Despite these oblique contemporary references, the opera as a whole is located everywhere and nowhere, with the travellers representing everyone and nobody at all. Of a total of three singers, only the baritone border guard represents a fixed and conventional character. The other singers act as ciphers playing multiple travellers with no names, switching gender, religion and backstory dozens of times throughout the opera. Thus, while one singer proclaims themselves a refugee in one instance, they may disclose that they are a drug smuggler, a human-rights activist or a student soon after. Our intention was that the audience is left with a feeling of uncertainty of who anybody really is. Are any of us truly and completely honest at borders? Can the list of questions asked really enable you to know someone? Is there such a thing as an innocent or a guilty person?
As a result of such shifting characters, the work as a whole eschews a conventional narrative arc. A question I’m regularly asked is how many of the travellers make it through to the other side of the border. The answer is we have no idea. We focus on the plight of one person only briefly and, before we know the outcome, the action shifts to someone new. Here the story explores how individuality (and humanity) can be erased at borders as unique life experiences harden into case numbers. This is true both for travellers facing the power of the state, and for those that work at border control whose individualism is stripped away by a life of dull, repetitive tasks.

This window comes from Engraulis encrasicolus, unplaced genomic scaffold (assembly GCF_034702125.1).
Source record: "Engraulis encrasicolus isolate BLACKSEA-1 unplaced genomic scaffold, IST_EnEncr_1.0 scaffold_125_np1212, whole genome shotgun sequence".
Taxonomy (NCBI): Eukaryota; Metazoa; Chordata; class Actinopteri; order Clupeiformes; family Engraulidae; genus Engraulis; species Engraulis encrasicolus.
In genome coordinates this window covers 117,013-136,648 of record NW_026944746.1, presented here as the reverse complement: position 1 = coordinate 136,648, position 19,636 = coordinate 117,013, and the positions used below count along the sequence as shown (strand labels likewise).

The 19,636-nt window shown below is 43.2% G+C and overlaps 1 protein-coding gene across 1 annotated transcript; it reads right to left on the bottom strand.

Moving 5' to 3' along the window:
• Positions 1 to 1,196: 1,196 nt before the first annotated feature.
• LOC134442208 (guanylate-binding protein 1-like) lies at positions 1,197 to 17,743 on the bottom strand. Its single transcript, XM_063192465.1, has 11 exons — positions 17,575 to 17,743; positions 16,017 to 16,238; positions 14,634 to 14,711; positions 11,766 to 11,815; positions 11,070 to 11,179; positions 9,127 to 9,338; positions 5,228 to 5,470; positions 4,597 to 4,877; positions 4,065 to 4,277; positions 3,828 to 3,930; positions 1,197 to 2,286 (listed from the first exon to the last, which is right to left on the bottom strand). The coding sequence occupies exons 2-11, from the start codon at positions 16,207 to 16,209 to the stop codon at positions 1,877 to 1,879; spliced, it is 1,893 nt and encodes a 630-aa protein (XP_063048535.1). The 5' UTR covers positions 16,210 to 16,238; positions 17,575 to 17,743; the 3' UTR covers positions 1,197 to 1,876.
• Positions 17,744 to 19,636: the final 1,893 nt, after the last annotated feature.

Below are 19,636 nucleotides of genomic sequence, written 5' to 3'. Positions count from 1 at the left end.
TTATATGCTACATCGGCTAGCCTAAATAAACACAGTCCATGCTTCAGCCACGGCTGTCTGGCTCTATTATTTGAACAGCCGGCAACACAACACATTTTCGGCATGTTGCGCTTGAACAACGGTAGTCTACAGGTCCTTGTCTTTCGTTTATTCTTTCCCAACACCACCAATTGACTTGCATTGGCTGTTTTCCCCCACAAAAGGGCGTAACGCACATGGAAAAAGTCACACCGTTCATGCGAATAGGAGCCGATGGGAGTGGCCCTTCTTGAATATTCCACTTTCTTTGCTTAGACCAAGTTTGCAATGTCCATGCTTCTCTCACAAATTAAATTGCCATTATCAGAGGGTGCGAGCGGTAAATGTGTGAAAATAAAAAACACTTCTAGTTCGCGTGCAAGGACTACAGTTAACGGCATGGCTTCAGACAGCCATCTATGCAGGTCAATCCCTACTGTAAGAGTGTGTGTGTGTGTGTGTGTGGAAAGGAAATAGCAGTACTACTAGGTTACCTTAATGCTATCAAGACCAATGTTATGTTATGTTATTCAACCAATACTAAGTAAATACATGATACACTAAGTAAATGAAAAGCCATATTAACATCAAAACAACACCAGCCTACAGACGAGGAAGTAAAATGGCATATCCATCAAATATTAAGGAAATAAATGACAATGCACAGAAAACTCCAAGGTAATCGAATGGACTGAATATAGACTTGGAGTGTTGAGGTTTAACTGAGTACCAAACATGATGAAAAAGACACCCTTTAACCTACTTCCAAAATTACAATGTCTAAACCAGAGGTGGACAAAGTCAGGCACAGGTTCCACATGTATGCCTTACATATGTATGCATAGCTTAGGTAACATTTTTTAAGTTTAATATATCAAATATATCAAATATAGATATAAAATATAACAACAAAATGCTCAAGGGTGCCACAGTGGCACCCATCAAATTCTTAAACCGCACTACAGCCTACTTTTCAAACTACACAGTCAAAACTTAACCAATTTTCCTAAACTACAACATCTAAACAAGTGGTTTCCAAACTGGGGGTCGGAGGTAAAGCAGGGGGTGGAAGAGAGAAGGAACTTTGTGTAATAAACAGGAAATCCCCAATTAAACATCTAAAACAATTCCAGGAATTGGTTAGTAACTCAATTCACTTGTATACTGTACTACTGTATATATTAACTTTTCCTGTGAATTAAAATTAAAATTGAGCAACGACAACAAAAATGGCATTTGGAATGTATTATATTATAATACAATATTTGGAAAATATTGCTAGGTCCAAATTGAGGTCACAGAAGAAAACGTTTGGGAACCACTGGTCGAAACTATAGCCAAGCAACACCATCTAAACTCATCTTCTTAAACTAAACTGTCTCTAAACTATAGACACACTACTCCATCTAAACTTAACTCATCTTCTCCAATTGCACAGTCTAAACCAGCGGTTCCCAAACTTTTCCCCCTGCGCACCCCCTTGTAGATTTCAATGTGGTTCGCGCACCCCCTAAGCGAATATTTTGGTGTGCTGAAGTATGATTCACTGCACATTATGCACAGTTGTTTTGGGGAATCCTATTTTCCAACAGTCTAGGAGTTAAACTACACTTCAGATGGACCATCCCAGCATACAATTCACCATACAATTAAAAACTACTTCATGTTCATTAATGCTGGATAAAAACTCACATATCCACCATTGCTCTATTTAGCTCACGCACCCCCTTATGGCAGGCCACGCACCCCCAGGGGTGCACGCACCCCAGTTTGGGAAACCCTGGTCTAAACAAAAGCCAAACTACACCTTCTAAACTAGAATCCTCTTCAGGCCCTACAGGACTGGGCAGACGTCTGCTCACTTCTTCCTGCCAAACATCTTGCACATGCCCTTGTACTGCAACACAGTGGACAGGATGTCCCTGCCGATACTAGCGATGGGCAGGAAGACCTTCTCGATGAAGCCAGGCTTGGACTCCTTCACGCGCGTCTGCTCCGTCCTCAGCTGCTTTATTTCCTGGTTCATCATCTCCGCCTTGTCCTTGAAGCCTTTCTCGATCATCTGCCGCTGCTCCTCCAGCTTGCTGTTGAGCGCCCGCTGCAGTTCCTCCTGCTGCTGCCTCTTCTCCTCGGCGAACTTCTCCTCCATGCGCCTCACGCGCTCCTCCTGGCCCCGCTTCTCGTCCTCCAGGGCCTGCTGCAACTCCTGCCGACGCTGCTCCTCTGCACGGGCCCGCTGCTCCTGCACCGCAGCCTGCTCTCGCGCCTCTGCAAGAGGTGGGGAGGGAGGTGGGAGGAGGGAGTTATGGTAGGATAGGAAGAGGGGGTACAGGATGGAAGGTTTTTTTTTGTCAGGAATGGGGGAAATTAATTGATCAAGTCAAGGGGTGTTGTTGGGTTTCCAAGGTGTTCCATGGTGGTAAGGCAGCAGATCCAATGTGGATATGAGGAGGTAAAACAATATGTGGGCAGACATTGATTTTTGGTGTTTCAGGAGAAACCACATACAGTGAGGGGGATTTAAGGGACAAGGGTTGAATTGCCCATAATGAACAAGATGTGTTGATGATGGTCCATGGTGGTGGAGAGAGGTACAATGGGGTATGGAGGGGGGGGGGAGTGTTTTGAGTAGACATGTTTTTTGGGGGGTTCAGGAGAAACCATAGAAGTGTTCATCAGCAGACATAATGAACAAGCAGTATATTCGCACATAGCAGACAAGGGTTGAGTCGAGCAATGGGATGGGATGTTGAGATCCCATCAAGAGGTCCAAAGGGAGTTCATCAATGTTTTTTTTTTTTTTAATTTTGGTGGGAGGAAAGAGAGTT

ID, Please has become a complex process through which I work through my feelings of instability in the new world order, my fears for immigrant communities across the world and my concerns for the safety of my family and friends. As a result of recent political events, I certainly feel a greater sense of responsibility to produce a piece of work that adequately represents the complexity of such positions.
Soosan Lolavar is a British-Iranian composer, sound artist and educator who works in both electronic and acoustic sound, and across the genres of concert music, contemporary dance, installation, film, animation and theatre. Her work has been performed at the Royal Festival Hall, V&A, National Maritime Museum, ICA, Chisenhale Gallery, LSE New Academic Building, Blackheath Concert Halls, Jacqueline Du Pré Music Centre, Bonnie Bird Theatre, Circus Space and broadcast on BBC Radio 3.
The 25 July premiere at Tête à Tête opera festival will be preceded by a free panel discussion at 6pm alongside Counterpoints Arts – an organisation promoting art by refugees and migrants – in which we will discuss the recent tide of xenophobia in the UK and ask what role the arts should play in responding to anti-immigrant rhetoric. The opera is funded by Carnegie Mellon University, Arts Council England and Iran Heritage Foundation.